Dr. Rosemary Gaby

University of Tasmania

School of Humanities

This email address is being protected from spambots. You need JavaScript enabled to view it.



Review of Shakespeare Beyond Doubt


The Shakespeare Conference: SHK 24.0416  Tuesday, 27 August 2013


From:        Annie Martirosyan <This email address is being protected from spambots. You need JavaScript enabled to view it.>

Date:         Tuesday, August 20, 2013 2:57 PM

Subject:     Review of Shakespeare Beyond Doubt


HuffPost UK

27 August 2013


Shakespeare by No Other Name

By Annie Martirosyan

Linguist, Shakespeare researcher, Lecturer in English language


I might have started my journey with Shakespeare as an anti-Shakespearean. Well, at least, that’s what anti-Shakespeareans believe will happen to you if only you open your mind and let the enlightening rays of truth in. I clearly remember the first lecture on Shakespeare at university. Open swung the door and in came the lecturer waving in her hands a journal with Shakespeare’s signatures and portraits and out flew, self-consciously, the first sentence: “Shakespeare never wrote those plays!” What followed was a dismissive rant about Shakespeare and Stratford-upon-Avon. Luckily, I never had enough imagination to be turned into an Oxfordian. I was bored at the lectures. Shakespeare’s creativity with language, the simpleness, subtlety and ludicity of his texture was what really tickled my mind.


The so-called authorship controversy has been around for a good while to annoy academics, confuse newcomers to Shakespeare and to promote tiring ideas about a hollow version of alternative history. Anti-Shakespearean theories make devout efforts to create an anti-historical truth where everyone else is worthy of being Shakespeare but Shakespeare himself. Where they preach about a “better” author with a better education, academics and Shakespeare professionals are dubbed “Establishment” protecting Shakespeare of Stratford. Reason and respect are expected for theories so utterly unreasonable and disrespectful.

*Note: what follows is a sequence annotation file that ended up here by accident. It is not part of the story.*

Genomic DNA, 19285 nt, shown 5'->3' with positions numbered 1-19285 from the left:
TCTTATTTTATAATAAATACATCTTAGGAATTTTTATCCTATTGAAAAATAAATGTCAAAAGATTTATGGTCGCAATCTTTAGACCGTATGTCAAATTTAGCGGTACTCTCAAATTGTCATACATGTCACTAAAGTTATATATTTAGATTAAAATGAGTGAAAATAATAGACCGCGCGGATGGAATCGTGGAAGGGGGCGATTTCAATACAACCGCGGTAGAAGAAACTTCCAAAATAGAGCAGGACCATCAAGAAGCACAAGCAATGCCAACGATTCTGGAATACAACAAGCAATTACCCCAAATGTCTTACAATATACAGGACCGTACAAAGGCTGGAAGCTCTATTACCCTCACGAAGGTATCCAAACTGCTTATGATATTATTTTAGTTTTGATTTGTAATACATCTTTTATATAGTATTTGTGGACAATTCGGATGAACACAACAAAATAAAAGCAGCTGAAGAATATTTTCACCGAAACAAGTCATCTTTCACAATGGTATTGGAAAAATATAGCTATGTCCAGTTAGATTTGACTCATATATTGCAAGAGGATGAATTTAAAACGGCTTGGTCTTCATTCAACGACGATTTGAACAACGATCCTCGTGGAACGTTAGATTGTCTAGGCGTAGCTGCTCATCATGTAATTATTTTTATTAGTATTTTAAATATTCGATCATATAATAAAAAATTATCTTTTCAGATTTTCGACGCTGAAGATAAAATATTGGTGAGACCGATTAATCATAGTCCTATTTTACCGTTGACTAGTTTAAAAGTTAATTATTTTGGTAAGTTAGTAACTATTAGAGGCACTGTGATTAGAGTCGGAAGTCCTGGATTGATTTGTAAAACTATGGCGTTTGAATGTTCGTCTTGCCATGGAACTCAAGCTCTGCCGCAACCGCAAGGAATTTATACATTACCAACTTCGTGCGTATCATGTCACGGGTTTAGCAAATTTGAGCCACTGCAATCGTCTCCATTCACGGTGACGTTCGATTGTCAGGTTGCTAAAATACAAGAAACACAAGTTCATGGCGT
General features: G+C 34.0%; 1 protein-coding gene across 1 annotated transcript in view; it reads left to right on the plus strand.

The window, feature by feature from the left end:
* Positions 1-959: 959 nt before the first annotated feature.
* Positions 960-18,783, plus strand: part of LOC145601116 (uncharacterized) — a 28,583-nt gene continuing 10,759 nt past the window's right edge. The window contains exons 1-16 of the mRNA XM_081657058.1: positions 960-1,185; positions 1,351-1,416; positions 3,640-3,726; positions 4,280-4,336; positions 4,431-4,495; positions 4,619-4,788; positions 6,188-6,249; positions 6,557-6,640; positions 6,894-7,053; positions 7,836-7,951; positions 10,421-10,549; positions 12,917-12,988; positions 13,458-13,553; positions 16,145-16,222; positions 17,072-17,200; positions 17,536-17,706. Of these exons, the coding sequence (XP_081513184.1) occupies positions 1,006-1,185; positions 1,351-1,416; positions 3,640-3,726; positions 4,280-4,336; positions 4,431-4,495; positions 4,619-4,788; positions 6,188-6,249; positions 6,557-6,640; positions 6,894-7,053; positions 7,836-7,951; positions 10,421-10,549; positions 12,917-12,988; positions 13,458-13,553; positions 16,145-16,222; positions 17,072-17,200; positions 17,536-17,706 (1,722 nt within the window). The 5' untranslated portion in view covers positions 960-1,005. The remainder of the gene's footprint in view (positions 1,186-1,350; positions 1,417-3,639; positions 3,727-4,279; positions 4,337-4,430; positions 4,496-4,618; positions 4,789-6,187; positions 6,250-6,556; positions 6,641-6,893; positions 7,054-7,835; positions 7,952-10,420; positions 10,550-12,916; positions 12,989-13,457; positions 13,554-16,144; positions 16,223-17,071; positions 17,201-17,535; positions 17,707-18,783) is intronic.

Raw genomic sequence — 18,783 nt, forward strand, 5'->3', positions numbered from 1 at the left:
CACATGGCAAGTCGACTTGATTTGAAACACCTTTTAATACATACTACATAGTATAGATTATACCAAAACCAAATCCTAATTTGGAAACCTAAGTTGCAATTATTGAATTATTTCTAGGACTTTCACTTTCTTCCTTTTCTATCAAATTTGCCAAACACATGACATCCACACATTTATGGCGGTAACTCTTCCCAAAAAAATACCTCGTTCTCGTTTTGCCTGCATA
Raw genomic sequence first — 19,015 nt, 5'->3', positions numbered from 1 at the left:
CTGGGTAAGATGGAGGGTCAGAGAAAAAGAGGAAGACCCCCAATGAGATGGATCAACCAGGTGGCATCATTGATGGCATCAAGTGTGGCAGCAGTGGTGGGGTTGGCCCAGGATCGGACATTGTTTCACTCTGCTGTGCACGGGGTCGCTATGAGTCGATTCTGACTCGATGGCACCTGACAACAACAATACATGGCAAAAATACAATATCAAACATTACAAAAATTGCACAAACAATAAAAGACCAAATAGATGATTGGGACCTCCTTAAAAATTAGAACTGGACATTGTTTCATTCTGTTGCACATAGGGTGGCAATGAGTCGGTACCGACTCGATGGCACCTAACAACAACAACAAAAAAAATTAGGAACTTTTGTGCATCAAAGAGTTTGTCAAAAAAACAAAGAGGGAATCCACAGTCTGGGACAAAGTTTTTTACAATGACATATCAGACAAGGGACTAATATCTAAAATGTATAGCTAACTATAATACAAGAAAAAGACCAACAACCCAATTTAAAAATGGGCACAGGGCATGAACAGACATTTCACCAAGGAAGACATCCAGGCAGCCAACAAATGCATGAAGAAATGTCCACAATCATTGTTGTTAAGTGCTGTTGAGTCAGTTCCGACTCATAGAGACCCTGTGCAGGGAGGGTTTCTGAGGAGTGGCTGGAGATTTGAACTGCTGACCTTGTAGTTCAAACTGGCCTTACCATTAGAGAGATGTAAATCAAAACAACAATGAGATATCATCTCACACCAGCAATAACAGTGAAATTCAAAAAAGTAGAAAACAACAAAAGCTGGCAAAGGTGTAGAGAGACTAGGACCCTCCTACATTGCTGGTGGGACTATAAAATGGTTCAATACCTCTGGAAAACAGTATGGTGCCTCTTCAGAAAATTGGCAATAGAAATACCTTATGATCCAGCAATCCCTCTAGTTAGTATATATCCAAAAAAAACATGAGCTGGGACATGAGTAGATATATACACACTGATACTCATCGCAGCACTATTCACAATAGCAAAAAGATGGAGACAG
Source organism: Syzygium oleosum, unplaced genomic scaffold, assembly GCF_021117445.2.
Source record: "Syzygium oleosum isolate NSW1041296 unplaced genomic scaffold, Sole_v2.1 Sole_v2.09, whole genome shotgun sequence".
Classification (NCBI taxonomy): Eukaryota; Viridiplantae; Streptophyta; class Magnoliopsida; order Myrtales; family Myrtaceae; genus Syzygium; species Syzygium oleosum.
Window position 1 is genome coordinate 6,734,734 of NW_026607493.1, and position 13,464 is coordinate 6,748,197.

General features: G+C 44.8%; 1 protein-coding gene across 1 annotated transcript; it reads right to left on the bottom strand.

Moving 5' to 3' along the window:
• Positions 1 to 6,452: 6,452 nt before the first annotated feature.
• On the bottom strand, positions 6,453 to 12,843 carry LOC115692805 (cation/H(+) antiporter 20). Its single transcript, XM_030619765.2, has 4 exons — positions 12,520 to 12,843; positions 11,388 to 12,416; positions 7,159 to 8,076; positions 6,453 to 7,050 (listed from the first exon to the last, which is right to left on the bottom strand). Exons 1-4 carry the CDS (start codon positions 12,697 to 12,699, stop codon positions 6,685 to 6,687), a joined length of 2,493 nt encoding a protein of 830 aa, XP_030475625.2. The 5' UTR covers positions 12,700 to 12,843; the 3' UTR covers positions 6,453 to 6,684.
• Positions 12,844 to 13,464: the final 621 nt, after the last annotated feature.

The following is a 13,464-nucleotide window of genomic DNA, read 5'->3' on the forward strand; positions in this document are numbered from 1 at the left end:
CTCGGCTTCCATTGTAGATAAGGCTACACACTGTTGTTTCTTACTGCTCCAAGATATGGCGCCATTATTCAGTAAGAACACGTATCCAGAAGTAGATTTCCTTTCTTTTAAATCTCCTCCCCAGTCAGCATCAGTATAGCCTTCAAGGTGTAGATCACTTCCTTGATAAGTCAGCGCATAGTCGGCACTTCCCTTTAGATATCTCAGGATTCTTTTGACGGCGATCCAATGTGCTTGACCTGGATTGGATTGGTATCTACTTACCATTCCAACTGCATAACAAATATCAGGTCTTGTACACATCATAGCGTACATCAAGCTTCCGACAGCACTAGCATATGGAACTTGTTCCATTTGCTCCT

Recently, a number of esteemed Shakespeare professionals have produced a comprehensive and informed book on the topic. Shakespeare Beyond Doubt: Evidence, Argument, Controversy is edited by Paul Edmondson and Stanley Wells and published by Cambridge University Press.


The need for an organised response arose after the release of the widely sensationalised epic failure of a film called Anonymous which should fairly much irritate even the Oxfordians by its overdone distortion of history.


         If it [Anonymous] had followed its own plot to its logical conclusion, then Oxford would have conducted a homosexual affair with the Earl of Southampton, Oxford’s own biological son by an incestuous union with his own mother. . . .  these implied relationships do not prove that Oxford was William Shakespeare, but they do prove that he was John Milton, for how but by personal experience could Milton have conceived the variously incestuous trio in Paradise Lost, Satan, Sin and Death? -- Alan H. Nelson


Shakespeare Beyond Doubt consists of three parts. In “Sceptics”, the authors take a close look at the roots of anti-Shakespeareanism which started in 1856 when an American lady named Delia Bacon became determined to prove Shakespeare was, in fact, Francis Bacon. Like bubonic plague, the idea infected many others and today there are over 70 candidates promoted for a post they will never get. Among other prominent candidates are Marlowe, Edward de Vere - 17th Earl of Oxford, and Elizabeth I.


         Mathematically, each time an additional candidate is suggested, the probability decreases that any given name is the true author. -- Matt Kubus


In “Shakespeare as Author”, the scholars expand on interesting topics like extant allusions to Shakespeare to 1642, Shakespeare’s collaboration with other playwrights, his schooling. The chapter by David Kathman on Shakespeare’s Warwickshire connections and the Warwickshire words in his plays is especially noteworthy.